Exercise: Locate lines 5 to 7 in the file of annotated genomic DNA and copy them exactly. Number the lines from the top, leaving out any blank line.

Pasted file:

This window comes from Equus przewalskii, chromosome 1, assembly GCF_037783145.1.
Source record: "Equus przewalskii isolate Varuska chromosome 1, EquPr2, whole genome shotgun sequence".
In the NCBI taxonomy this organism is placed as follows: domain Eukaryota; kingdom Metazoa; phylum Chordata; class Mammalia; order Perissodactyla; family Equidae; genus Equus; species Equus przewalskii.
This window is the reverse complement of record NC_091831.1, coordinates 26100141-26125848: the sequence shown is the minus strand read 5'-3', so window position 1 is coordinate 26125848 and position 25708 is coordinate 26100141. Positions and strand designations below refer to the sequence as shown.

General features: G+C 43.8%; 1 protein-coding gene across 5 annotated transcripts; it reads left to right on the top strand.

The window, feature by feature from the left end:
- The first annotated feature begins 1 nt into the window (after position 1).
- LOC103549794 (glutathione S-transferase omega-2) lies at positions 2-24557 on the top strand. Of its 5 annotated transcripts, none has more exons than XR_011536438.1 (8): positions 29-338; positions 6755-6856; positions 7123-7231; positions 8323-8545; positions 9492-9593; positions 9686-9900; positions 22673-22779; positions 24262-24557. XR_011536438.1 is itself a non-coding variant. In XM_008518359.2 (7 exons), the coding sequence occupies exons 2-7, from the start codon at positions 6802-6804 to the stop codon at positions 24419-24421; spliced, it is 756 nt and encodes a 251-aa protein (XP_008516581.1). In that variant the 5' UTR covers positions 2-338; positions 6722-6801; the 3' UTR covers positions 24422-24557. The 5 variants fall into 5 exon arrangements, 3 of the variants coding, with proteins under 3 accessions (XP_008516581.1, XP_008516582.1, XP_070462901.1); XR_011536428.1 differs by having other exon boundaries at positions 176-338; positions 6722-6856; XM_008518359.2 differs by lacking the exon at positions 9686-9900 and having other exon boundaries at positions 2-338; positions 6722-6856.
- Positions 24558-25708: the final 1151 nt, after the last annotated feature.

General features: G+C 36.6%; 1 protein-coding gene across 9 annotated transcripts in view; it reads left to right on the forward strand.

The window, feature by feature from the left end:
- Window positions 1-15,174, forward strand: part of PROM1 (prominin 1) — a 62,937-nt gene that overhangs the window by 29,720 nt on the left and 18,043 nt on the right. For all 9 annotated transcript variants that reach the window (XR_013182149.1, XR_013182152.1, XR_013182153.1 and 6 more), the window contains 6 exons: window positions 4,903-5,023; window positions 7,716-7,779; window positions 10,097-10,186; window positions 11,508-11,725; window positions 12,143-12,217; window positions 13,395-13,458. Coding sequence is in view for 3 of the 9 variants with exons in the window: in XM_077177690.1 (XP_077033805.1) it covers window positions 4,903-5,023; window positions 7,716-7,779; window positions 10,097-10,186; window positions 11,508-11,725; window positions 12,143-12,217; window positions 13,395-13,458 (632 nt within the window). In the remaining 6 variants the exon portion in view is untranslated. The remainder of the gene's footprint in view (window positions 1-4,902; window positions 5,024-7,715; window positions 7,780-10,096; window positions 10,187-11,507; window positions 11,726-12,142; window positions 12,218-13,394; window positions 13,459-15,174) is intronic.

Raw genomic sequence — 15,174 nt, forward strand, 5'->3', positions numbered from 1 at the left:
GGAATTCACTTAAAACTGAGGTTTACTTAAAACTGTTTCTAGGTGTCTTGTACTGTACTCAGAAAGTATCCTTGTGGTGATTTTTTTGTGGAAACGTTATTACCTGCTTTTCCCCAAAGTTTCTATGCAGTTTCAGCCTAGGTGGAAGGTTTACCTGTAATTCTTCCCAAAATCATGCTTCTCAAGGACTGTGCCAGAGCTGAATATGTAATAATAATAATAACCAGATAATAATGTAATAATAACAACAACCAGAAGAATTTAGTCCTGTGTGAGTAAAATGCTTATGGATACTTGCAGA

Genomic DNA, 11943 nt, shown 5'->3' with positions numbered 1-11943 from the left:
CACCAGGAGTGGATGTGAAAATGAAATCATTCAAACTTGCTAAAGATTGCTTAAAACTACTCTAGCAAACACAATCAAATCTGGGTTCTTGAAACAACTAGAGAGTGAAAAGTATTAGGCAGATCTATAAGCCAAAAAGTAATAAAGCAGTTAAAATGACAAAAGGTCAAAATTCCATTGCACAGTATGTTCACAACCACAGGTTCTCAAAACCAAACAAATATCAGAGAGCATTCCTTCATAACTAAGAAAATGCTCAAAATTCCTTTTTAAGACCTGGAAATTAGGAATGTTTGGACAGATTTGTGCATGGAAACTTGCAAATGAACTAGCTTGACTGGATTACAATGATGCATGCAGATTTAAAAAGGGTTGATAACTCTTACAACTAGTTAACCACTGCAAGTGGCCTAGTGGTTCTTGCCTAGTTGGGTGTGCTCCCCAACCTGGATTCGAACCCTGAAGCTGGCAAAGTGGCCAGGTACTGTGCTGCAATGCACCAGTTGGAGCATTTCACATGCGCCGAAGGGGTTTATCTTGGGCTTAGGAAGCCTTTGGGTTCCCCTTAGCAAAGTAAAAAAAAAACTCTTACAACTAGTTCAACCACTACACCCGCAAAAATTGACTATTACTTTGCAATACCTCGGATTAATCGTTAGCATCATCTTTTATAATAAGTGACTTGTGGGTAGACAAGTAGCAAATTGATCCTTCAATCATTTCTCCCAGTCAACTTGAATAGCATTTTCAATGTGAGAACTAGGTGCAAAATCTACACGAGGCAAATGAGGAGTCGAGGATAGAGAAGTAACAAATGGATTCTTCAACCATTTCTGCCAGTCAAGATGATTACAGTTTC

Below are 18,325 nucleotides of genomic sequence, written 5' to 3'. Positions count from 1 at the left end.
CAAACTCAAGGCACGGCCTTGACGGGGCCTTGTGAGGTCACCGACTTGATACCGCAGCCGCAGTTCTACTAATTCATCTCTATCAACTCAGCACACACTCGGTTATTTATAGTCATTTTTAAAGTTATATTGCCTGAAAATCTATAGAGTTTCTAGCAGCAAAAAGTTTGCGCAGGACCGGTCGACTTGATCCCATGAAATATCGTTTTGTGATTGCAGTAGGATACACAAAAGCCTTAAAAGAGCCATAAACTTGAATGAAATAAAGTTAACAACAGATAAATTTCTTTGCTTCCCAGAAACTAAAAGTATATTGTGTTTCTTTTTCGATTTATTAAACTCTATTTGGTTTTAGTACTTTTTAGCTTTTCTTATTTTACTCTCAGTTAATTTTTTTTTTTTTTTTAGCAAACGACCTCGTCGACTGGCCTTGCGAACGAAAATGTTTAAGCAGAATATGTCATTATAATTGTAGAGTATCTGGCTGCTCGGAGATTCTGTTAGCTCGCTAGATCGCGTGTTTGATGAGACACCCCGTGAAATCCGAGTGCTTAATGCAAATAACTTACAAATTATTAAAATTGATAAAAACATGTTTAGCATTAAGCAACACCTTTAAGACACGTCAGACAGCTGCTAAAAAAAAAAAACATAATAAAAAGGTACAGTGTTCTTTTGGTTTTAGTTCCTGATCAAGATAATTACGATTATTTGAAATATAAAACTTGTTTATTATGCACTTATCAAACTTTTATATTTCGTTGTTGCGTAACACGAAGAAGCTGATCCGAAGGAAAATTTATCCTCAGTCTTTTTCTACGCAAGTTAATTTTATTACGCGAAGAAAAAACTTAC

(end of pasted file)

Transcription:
General features: G+C 43.8%; 1 protein-coding gene across 5 annotated transcripts; it reads left to right on the top strand.

The window, feature by feature from the left end:
- The first annotated feature begins 1 nt into the window (after position 1).